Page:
By: Joanna S. Cabredo
Pchum Ben, also known as, “Ancestors’ Day” is a 15-day religious festival culminating on the 15th day of the October and marks the end of Buddhist Lent.
In the Khmer language, Pchum or Brochum means “a meeting or gathering”. Ben means “a ball of something”, such as rice or meat. It is one of the most important Buddhist festivals in Cambodia as the entire country come together and celebrate with families to pray and remember ancestors.
The first 14 days of the Khmer month Pheakta Bot are called Kan Ben. The 15th day is called Brochum Ben or Pchum Ben Day. During Kan Ben, people give Buddhist monks gifts of food and candles. At night Buddhist monks recite a protective prayer. The 15th day is the culmination of the religious festivity and also the last day of the ceremony.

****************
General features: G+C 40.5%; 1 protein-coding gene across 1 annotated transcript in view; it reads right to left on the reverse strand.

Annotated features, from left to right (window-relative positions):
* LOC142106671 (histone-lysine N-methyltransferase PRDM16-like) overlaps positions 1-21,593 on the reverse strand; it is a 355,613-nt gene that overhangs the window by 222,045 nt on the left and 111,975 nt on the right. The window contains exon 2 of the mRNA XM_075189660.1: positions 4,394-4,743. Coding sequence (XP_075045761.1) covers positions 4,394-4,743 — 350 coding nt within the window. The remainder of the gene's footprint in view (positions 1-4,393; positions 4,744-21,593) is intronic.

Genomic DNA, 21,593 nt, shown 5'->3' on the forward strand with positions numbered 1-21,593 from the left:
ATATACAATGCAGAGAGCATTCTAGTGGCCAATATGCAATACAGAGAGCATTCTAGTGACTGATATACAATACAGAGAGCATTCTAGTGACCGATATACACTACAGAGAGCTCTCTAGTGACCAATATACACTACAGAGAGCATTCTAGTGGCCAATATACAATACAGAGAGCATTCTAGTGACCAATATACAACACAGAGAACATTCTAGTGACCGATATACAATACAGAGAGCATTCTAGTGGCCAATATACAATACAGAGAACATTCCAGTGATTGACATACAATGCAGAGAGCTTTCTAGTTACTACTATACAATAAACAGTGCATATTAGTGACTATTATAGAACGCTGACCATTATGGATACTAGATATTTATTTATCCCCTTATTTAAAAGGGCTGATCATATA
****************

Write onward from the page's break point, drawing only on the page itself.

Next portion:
Praying for ancestors is important for all Cambodians who follow the Buddhist faith. On this national holiday, the faithful pray and prepare cooked meals as offerings for seven generations of deceased relatives. By praying and offering food during Pchum Ben, it is believed that families are helping their ancestors pass on to a better life.
The festival educates younger people on how they should give respect to their relatives. It dates back to the Middle Ages and is among the most important holidays in Cambodia.